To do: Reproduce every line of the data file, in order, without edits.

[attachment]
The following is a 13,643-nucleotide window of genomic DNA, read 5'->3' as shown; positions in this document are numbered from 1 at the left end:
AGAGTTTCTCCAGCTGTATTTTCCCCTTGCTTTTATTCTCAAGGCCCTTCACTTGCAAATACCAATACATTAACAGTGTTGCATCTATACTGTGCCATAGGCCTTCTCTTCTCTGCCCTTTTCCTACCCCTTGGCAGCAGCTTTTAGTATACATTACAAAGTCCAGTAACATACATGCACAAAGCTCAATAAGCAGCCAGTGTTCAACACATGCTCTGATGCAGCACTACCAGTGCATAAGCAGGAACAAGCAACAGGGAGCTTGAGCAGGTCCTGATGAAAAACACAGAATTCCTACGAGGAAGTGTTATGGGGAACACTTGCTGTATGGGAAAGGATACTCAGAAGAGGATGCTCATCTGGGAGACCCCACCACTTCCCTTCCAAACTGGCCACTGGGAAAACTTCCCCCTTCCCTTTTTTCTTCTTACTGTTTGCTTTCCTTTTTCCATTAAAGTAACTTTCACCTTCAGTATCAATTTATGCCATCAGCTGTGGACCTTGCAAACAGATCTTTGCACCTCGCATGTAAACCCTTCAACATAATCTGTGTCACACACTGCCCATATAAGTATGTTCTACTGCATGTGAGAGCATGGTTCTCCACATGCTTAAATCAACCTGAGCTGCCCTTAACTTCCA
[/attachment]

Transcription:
The following is a 13,643-nucleotide window of genomic DNA, read 5'->3' as shown; positions in this document are numbered from 1 at the left end:
AGAGTTTCTCCAGCTGTATTTTCCCCTTGCTTTTATTCTCAAGGCCCTTCACTTGCAAATACCAATACATTAACAGTGTTGCATCTATACTGTGCCATAGGCCTTCTCTTCTCTGCCCTTTTCCTACCCCTTGGCAGCAGCTTTTAGTATACATTACAAAGTCCAGTAACATACATGCACAAAGCTCAATAAGCAGCCAGTGTTCAACACATGCTCTGATGCAGCACTACCAGTGCATAAGCAGGAACAAGCAACAGGGAGCTTGAGCAGGTCCTGATGAAAAACACAGAATTCCTACGAGGAAGTGTTATGGGGAACACTTGCTGTATGGGAAAGGATACTCAGAAGAGGATGCTCATCTGGGAGACCCCACCACTTCCCTTCCAAACTGGCCACTGGGAAAACTTCCCCCTTCCCTTTTTTCTTCTTACTGTTTGCTTTCCTTTTTCCATTAAAGTAACTTTCACCTTCAGTATCAATTTATGCCATCAGCTGTGGACCTTGCAAACAGATCTTTGCACCTCGCATGTAAACCCTTCAACATAATCTGTGTCACACACTGCCCATATAAGTATGTTCTACTGCATGTGAGAGCATGGTTCTCCACATGCTTAAATCAACCTGAGCTGCCCTTAACTTCCA